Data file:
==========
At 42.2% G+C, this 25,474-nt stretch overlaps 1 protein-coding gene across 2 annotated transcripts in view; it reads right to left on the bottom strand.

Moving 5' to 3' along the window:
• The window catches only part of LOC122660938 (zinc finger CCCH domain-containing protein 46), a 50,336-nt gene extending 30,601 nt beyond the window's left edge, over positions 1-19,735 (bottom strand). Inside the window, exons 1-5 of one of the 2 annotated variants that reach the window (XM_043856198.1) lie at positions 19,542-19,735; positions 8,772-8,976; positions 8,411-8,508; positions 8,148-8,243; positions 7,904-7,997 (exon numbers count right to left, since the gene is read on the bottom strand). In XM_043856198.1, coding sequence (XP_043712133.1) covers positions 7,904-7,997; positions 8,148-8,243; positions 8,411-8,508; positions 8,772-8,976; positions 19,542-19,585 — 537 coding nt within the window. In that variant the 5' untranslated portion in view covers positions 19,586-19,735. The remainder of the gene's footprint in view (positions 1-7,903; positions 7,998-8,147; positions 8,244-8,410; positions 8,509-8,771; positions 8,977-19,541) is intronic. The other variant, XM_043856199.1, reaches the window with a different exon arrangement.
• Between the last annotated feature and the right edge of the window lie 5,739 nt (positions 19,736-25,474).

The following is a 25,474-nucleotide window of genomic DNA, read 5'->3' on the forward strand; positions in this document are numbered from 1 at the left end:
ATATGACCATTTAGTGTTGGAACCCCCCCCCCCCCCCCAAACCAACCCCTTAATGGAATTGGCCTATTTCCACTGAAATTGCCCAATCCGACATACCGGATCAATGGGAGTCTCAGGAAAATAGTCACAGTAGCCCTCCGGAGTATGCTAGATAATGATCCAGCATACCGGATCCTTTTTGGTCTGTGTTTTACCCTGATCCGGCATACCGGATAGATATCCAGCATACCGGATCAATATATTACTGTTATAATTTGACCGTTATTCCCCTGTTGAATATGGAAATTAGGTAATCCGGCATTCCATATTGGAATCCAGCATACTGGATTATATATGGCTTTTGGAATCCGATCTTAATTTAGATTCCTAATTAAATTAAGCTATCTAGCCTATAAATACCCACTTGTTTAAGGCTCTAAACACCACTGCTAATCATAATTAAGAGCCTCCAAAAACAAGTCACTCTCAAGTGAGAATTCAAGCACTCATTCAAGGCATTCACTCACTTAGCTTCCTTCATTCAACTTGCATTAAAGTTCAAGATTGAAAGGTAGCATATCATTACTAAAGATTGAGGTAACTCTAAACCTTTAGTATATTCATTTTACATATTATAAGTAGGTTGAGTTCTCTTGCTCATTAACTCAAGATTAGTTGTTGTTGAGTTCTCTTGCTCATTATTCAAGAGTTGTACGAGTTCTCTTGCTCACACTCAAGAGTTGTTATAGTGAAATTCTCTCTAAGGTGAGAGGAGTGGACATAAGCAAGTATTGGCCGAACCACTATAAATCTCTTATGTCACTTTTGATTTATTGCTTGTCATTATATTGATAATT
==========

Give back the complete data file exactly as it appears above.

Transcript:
At 42.2% G+C, this 25,474-nt stretch overlaps 1 protein-coding gene across 2 annotated transcripts in view; it reads right to left on the bottom strand.

Moving 5' to 3' along the window:
• The window catches only part of LOC122660938 (zinc finger CCCH domain-containing protein 46), a 50,336-nt gene extending 30,601 nt beyond the window's left edge, over positions 1-19,735 (bottom strand). Inside the window, exons 1-5 of one of the 2 annotated variants that reach the window (XM_043856198.1) lie at positions 19,542-19,735; positions 8,772-8,976; positions 8,411-8,508; positions 8,148-8,243; positions 7,904-7,997 (exon numbers count right to left, since the gene is read on the bottom strand). In XM_043856198.1, coding sequence (XP_043712133.1) covers positions 7,904-7,997; positions 8,148-8,243; positions 8,411-8,508; positions 8,772-8,976; positions 19,542-19,585 — 537 coding nt within the window. In that variant the 5' untranslated portion in view covers positions 19,586-19,735. The remainder of the gene's footprint in view (positions 1-7,903; positions 7,998-8,147; positions 8,244-8,410; positions 8,509-8,771; positions 8,977-19,541) is intronic. The other variant, XM_043856199.1, reaches the window with a different exon arrangement.
• Between the last annotated feature and the right edge of the window lie 5,739 nt (positions 19,736-25,474).

The following is a 25,474-nucleotide window of genomic DNA, read 5'->3' on the forward strand; positions in this document are numbered from 1 at the left end:
ATATGACCATTTAGTGTTGGAACCCCCCCCCCCCCCCCAAACCAACCCCTTAATGGAATTGGCCTATTTCCACTGAAATTGCCCAATCCGACATACCGGATCAATGGGAGTCTCAGGAAAATAGTCACAGTAGCCCTCCGGAGTATGCTAGATAATGATCCAGCATACCGGATCCTTTTTGGTCTGTGTTTTACCCTGATCCGGCATACCGGATAGATATCCAGCATACCGGATCAATATATTACTGTTATAATTTGACCGTTATTCCCCTGTTGAATATGGAAATTAGGTAATCCGGCATTCCATATTGGAATCCAGCATACTGGATTATATATGGCTTTTGGAATCCGATCTTAATTTAGATTCCTAATTAAATTAAGCTATCTAGCCTATAAATACCCACTTGTTTAAGGCTCTAAACACCACTGCTAATCATAATTAAGAGCCTCCAAAAACAAGTCACTCTCAAGTGAGAATTCAAGCACTCATTCAAGGCATTCACTCACTTAGCTTCCTTCATTCAACTTGCATTAAAGTTCAAGATTGAAAGGTAGCATATCATTACTAAAGATTGAGGTAACTCTAAACCTTTAGTATATTCATTTTACATATTATAAGTAGGTTGAGTTCTCTTGCTCATTAACTCAAGATTAGTTGTTGTTGAGTTCTCTTGCTCATTATTCAAGAGTTGTACGAGTTCTCTTGCTCACACTCAAGAGTTGTTATAGTGAAATTCTCTCTAAGGTGAGAGGAGTGGACATAAGCAAGTATTGGCCGAACCACTATAAATCTCTTATGTCACTTTTGATTTATTGCTTGTCATTATATTGATAATT